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Input Devices Open Source Software

Princeton Students Develop Open Source Voice Control Platform For Any Device 34

rjmarvin (3001897) writes "Two Princeton computer science students have created an open source platform for developing voice-controlled applications that are always on. Created by Shubhro Saha and Charlie Marsh, Jasper runs on the Raspberry Pi under Raspbian, using a collection of open source libraries to make up a development platform for building voice-controlled applications. Marsh and Saha demonstrate Jasper's capability to perform Internet searches, update social media, and control music players such as Spotify. You need a few easily obtainable bits of hardware (a USB microphone, wifi dongle or ethernet, and speakers). The whole thing is powered by CMU Sphinx (which /. covered the open sourcing of back in 2000). Jasper provides Python modules (under the MIT license) for recognizing phrases and taking action, or speaking when events occur. There doesn't seem to be anything tying it to the Raspberry Pi either, so you could likely run it on an HTPC for always-on voice control of your media center.

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Princeton Students Develop Open Source Voice Control Platform For Any Device

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  • With a RaspberryPi you don't say? Quick, get a patent on this innovative technology that would be so mundane if it were implemented on a desktop machine running Debian or something.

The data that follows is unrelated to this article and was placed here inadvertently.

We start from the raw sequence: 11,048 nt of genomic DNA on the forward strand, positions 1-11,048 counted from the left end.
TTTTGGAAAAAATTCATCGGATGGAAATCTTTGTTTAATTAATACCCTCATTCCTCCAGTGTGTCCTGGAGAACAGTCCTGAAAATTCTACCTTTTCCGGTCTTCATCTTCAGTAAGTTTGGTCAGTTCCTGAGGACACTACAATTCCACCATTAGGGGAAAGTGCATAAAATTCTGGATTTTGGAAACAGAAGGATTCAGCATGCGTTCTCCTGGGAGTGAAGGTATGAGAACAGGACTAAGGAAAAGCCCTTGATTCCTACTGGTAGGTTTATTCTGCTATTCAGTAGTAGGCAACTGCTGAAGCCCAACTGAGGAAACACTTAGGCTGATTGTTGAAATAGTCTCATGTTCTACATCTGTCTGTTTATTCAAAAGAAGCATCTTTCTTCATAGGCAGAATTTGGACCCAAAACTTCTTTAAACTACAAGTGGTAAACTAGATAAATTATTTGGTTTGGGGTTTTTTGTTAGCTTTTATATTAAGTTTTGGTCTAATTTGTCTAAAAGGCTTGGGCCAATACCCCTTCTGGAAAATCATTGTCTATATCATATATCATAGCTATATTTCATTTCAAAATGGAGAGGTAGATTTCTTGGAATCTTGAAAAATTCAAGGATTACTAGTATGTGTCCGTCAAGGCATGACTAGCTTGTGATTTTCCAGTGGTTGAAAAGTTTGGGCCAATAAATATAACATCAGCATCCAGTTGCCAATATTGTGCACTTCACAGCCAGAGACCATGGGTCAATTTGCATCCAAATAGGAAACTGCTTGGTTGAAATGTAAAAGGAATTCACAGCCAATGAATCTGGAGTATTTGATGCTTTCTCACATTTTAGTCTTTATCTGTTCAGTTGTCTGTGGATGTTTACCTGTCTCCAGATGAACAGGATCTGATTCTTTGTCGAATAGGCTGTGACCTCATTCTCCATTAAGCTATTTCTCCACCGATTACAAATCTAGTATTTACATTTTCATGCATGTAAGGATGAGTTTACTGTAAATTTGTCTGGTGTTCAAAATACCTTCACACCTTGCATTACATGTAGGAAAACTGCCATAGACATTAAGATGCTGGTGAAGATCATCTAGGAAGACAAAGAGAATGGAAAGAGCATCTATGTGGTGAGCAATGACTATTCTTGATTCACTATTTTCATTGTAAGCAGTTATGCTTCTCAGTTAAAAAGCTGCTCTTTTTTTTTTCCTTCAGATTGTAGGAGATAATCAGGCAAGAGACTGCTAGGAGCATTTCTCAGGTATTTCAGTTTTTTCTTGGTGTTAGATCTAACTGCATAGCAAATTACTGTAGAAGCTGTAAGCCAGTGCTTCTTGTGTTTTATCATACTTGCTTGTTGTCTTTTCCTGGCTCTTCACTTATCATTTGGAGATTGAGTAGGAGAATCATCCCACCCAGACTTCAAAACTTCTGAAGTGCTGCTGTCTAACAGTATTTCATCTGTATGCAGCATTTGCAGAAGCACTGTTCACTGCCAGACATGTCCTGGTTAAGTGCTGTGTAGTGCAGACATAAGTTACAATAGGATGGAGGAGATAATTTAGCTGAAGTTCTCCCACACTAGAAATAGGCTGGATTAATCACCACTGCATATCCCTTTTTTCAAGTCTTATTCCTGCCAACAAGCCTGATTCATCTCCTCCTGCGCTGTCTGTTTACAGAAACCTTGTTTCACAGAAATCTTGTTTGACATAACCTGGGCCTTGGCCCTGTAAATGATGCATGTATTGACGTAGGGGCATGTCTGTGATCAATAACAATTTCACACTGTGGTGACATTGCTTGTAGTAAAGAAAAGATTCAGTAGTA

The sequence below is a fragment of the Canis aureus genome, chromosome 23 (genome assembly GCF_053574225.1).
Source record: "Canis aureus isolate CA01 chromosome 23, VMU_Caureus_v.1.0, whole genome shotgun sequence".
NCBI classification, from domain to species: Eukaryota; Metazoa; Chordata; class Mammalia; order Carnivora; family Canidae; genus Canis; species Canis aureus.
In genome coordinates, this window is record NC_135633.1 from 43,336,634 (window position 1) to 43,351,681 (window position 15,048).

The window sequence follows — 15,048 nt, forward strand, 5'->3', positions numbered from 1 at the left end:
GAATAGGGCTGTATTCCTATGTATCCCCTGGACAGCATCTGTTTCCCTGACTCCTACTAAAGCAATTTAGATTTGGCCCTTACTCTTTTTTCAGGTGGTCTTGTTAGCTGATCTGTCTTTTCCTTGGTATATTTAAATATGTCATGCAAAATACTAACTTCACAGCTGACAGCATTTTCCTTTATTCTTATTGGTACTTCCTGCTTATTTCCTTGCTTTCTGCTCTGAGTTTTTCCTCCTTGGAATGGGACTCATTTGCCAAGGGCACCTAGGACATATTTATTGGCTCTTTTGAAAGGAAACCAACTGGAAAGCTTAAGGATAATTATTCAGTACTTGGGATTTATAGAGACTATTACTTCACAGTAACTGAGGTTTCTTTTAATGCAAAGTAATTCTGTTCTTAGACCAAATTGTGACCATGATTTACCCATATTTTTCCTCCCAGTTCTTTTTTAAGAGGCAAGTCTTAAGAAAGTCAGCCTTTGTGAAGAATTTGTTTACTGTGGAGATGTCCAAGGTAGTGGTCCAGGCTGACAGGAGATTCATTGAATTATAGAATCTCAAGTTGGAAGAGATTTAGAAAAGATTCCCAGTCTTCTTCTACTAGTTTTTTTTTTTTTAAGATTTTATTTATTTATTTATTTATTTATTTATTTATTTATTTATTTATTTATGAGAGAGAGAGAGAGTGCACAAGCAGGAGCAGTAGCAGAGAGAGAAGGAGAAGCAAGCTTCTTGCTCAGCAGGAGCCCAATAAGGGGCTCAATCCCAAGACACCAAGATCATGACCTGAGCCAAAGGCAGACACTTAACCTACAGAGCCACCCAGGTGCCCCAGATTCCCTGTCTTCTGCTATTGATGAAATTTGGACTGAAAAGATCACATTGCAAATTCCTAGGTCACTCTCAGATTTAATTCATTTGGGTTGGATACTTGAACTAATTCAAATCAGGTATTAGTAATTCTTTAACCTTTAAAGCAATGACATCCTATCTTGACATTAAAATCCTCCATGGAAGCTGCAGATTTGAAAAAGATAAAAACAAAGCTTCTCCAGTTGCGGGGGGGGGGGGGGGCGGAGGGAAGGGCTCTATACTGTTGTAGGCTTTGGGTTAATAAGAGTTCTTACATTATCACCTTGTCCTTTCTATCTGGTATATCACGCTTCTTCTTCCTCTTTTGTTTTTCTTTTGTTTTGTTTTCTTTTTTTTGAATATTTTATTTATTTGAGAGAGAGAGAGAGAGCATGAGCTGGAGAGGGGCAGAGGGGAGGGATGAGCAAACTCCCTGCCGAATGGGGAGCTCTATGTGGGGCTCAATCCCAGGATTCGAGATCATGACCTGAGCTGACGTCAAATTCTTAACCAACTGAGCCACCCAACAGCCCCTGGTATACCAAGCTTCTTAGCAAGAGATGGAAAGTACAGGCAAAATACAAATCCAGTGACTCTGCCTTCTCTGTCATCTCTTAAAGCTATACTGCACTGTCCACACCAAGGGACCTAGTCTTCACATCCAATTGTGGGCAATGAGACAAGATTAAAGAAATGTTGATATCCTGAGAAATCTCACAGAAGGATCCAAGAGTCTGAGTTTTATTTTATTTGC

• Just don't use a USB mic ... unless you want the RaspberryPi's awesome USB hardware to randomly drop words on you.

      For the life of my I can't understand why people think using the RaspberryPi is a good idea. Its shit hardware, its not the cheapest, at best its one of many in its price range and its a steaming pile of shit hardware wise. For fucks sake, they can make a god damn camera add on but can't make freaking revision of the board that has FUNCTIONAL USB.

    • It could also be marketed as "run a voice-controlled program on your 15 year old PC" or "Like speech recognition? Don't want to send your data to Google? You're in luck! Now with Python-y goodness!" Neither of those are as heavy on buzzwords, though. At the very least, you get an idea of the minimum requirements to use the project.
  • "Format see colon. Why. Enter."
  • Pretty cool.. (Score:3, Insightful)

    by Anonymous Coward on Wednesday April 09, 2014 @12:41PM (#46705757)

    The fun things students come up with!
    My son currently is in an engineering Graduate program in MA. He used to think they could try making cool things and maybe actually build and sell them.
    Unfortunately most, if not all, can't take it beyond the classroom or home made use only. There is a huge list of patent trolls waiting on you if do.
    Start here:

    He found this out the hard way :(

  • _Of course_ 'sudo make me a sandwich' is in the libraries!
  • I find this very interesting. I was looking for an easy way of setting up always-on microphones with speech synthesis for intelligent home use.
    I didn't plan on using a Pi though, but a few of the always-on full blown linux pc I have around.

    Aziz, light!

  • I really like the way that these types of programs are taking us. It's about time that my computer starts listening to me while I'm yelling at it!

    I've been using Blather [] myself, and really enjoy the results.

  • After saying the trigger word, you have to pause .. that's a bit ridiculous and annoying .. I doubt this would catch on .. for it to catch on, it needs to allow you to say a continuous sentence without pausing. The latest chip from has this feature (called VoiceQ). Their chip is for phones, so it should be possible to implement the same technology in software on a desktop CPU.

  • jasper depends on the "CMU-Cambridge Statistical Language Modeling Toolkit V2" which is released under the condition that it will only be used for research purposes. Therefore, their setup can't be used for non-research purposes. I doubt that setting up my own home-automation system counts as research...

God made the integers; all else is the work of Man. -- Kronecker